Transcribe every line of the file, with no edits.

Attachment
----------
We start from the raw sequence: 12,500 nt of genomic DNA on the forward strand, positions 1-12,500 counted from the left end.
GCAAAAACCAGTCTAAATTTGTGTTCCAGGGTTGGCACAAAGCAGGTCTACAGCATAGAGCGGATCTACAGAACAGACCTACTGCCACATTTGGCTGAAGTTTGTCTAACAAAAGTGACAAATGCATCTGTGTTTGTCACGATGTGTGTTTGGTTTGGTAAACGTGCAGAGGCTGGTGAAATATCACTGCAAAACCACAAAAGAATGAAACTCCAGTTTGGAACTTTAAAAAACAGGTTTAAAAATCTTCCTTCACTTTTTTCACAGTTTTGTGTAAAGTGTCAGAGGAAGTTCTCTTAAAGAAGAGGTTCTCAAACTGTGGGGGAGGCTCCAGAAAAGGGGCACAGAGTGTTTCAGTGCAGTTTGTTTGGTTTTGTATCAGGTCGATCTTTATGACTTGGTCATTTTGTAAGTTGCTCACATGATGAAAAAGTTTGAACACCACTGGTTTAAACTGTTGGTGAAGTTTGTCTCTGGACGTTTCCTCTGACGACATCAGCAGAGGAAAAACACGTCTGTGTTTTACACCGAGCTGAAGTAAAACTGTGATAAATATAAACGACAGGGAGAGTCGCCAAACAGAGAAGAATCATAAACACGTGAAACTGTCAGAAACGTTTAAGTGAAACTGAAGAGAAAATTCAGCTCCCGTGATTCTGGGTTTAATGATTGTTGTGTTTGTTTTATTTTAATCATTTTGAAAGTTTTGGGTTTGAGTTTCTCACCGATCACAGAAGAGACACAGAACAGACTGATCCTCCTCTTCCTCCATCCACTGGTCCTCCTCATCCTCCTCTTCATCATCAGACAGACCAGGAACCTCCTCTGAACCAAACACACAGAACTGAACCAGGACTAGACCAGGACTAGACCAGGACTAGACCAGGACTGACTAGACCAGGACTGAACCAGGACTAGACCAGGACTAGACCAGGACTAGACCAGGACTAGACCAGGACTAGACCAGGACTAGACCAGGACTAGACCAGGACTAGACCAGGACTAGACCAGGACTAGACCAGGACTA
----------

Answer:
We start from the raw sequence: 12,500 nt of genomic DNA on the forward strand, positions 1-12,500 counted from the left end.
GCAAAAACCAGTCTAAATTTGTGTTCCAGGGTTGGCACAAAGCAGGTCTACAGCATAGAGCGGATCTACAGAACAGACCTACTGCCACATTTGGCTGAAGTTTGTCTAACAAAAGTGACAAATGCATCTGTGTTTGTCACGATGTGTGTTTGGTTTGGTAAACGTGCAGAGGCTGGTGAAATATCACTGCAAAACCACAAAAGAATGAAACTCCAGTTTGGAACTTTAAAAAACAGGTTTAAAAATCTTCCTTCACTTTTTTCACAGTTTTGTGTAAAGTGTCAGAGGAAGTTCTCTTAAAGAAGAGGTTCTCAAACTGTGGGGGAGGCTCCAGAAAAGGGGCACAGAGTGTTTCAGTGCAGTTTGTTTGGTTTTGTATCAGGTCGATCTTTATGACTTGGTCATTTTGTAAGTTGCTCACATGATGAAAAAGTTTGAACACCACTGGTTTAAACTGTTGGTGAAGTTTGTCTCTGGACGTTTCCTCTGACGACATCAGCAGAGGAAAAACACGTCTGTGTTTTACACCGAGCTGAAGTAAAACTGTGATAAATATAAACGACAGGGAGAGTCGCCAAACAGAGAAGAATCATAAACACGTGAAACTGTCAGAAACGTTTAAGTGAAACTGAAGAGAAAATTCAGCTCCCGTGATTCTGGGTTTAATGATTGTTGTGTTTGTTTTATTTTAATCATTTTGAAAGTTTTGGGTTTGAGTTTCTCACCGATCACAGAAGAGACACAGAACAGACTGATCCTCCTCTTCCTCCATCCACTGGTCCTCCTCATCCTCCTCTTCATCATCAGACAGACCAGGAACCTCCTCTGAACCAAACACACAGAACTGAACCAGGACTAGACCAGGACTAGACCAGGACTAGACCAGGACTGACTAGACCAGGACTGAACCAGGACTAGACCAGGACTAGACCAGGACTAGACCAGGACTAGACCAGGACTAGACCAGGACTAGACCAGGACTAGACCAGGACTAGACCAGGACTAGACCAGGACTAGACCAGGACTA